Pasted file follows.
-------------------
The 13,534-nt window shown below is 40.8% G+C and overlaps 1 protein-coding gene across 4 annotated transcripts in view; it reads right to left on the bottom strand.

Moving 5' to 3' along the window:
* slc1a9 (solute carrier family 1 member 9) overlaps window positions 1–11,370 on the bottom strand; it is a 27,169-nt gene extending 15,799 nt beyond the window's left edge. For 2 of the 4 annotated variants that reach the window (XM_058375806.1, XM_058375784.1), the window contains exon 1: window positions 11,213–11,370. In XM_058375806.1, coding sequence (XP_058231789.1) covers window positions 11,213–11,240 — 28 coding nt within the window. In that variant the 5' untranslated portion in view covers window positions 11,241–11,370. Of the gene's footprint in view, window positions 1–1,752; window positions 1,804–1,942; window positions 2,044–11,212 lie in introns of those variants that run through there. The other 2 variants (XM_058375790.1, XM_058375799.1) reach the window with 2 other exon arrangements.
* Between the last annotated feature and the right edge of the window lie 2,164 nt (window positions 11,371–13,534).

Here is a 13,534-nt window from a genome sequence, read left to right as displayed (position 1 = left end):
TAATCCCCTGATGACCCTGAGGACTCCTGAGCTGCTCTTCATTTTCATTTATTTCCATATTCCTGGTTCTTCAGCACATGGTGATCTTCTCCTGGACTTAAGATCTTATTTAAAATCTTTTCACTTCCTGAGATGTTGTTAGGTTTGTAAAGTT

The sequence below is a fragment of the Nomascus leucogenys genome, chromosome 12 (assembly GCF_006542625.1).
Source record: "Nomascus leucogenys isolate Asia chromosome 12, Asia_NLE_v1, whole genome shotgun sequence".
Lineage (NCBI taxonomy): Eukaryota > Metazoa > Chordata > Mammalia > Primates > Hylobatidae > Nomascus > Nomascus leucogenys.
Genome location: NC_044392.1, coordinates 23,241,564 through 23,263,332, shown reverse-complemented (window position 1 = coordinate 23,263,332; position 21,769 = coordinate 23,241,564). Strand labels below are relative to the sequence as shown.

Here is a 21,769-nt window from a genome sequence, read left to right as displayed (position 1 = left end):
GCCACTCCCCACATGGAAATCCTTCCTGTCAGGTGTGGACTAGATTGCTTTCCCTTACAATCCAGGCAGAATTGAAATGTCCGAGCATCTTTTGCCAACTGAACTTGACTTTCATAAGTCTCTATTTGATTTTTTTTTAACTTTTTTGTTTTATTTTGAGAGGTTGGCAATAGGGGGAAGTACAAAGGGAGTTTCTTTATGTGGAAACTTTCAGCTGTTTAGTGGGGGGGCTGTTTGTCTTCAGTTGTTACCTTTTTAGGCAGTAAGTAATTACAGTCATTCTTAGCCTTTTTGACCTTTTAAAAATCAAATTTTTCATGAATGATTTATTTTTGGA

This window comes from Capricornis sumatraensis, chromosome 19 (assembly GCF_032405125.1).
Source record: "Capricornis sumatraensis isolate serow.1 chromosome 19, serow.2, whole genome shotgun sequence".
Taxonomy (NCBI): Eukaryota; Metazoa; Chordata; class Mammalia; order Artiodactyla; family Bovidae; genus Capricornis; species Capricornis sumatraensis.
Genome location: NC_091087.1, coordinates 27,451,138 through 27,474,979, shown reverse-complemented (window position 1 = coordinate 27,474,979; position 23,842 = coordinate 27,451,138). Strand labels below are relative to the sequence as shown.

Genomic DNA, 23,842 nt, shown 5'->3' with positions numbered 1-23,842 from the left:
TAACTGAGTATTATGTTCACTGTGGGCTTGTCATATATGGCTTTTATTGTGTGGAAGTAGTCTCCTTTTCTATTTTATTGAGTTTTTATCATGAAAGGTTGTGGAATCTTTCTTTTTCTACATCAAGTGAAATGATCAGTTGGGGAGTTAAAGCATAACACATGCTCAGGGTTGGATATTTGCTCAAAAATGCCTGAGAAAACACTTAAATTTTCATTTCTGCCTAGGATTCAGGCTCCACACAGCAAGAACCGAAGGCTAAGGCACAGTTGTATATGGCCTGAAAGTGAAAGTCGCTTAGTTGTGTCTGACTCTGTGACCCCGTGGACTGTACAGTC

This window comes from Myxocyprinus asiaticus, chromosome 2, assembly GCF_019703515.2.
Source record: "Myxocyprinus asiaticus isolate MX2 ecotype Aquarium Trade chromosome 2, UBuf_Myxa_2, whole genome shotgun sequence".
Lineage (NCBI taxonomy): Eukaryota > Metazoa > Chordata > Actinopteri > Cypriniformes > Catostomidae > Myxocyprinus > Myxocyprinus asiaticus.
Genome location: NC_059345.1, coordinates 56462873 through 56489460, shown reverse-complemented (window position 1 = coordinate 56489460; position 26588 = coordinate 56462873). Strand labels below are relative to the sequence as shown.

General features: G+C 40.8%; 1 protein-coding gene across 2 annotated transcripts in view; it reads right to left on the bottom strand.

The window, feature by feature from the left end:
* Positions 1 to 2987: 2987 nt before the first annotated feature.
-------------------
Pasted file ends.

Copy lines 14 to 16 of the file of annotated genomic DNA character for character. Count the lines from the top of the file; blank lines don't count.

Source record: "Capricornis sumatraensis isolate serow.1 chromosome 19, serow.2, whole genome shotgun sequence".
Taxonomy (NCBI): Eukaryota; Metazoa; Chordata; class Mammalia; order Artiodactyla; family Bovidae; genus Capricornis; species Capricornis sumatraensis.
Genome location: NC_091087.1, coordinates 27,451,138 through 27,474,979, shown reverse-complemented (window position 1 = coordinate 27,474,979; position 23,842 = coordinate 27,451,138). Strand labels below are relative to the sequence as shown.